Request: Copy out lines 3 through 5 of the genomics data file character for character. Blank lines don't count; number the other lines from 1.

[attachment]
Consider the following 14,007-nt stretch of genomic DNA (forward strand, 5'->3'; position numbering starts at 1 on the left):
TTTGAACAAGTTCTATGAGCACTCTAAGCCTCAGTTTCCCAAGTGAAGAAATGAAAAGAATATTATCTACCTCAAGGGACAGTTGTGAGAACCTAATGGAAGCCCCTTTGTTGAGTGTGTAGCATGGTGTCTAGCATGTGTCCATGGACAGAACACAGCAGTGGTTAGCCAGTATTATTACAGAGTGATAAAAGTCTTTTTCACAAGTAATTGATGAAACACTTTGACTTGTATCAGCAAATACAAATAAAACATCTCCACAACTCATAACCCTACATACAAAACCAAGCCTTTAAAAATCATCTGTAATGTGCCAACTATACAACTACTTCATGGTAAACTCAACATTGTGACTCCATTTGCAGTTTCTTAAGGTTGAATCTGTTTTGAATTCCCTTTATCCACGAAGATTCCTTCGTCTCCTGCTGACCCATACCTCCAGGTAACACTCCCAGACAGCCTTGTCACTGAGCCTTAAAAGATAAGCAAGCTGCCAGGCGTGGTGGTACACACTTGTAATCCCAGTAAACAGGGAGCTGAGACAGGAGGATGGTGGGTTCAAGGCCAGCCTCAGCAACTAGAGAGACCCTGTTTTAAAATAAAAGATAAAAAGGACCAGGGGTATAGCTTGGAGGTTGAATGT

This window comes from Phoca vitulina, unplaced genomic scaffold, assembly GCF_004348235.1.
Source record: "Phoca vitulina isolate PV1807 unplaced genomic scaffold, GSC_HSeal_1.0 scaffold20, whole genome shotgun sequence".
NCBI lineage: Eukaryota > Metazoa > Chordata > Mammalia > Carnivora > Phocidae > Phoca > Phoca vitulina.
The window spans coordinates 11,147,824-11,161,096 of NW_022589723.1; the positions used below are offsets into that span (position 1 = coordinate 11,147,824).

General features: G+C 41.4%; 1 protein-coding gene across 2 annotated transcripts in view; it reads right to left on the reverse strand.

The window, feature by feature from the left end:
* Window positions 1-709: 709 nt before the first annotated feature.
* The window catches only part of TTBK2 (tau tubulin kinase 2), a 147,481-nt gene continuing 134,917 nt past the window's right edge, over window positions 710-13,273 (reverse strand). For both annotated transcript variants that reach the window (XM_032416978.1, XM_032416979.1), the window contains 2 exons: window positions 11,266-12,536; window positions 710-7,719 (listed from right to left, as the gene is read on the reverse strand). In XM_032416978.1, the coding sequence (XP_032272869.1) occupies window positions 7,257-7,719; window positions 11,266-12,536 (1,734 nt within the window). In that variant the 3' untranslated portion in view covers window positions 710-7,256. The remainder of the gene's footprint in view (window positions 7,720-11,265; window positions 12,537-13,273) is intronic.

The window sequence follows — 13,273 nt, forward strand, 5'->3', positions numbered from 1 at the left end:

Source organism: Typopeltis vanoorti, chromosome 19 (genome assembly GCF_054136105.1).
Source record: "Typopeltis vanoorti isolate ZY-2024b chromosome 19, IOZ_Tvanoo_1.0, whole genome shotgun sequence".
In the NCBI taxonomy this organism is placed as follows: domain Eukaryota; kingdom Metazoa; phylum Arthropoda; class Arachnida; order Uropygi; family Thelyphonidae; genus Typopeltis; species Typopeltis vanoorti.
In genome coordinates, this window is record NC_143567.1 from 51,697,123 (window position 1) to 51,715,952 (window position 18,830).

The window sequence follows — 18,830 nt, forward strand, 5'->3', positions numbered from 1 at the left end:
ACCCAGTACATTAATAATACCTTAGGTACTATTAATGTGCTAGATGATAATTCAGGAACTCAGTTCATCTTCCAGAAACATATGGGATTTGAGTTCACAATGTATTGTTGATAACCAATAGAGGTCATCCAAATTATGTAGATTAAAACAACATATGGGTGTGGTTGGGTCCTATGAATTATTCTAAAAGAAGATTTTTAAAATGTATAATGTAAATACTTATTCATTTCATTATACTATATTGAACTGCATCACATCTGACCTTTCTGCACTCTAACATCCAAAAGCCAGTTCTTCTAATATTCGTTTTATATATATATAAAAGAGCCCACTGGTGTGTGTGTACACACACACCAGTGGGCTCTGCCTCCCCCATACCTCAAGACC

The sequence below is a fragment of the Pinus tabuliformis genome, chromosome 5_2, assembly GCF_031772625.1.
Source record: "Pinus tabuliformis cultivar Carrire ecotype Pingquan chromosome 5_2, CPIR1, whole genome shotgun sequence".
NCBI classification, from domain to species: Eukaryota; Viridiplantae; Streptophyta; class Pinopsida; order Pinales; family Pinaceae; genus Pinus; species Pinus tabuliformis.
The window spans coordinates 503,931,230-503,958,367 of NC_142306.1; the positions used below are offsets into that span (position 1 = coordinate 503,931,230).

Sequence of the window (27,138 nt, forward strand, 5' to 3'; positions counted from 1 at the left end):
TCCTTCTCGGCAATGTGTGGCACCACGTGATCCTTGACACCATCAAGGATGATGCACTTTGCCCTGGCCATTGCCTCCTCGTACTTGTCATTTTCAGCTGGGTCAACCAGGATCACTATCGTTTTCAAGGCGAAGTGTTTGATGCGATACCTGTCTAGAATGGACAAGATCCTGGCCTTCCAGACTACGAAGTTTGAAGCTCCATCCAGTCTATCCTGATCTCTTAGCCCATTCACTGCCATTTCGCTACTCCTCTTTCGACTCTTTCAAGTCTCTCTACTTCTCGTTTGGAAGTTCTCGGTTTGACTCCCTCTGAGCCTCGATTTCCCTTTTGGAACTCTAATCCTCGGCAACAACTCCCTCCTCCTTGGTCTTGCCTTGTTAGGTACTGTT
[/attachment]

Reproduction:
This window comes from Phoca vitulina, unplaced genomic scaffold, assembly GCF_004348235.1.
Source record: "Phoca vitulina isolate PV1807 unplaced genomic scaffold, GSC_HSeal_1.0 scaffold20, whole genome shotgun sequence".
NCBI lineage: Eukaryota > Metazoa > Chordata > Mammalia > Carnivora > Phocidae > Phoca > Phoca vitulina.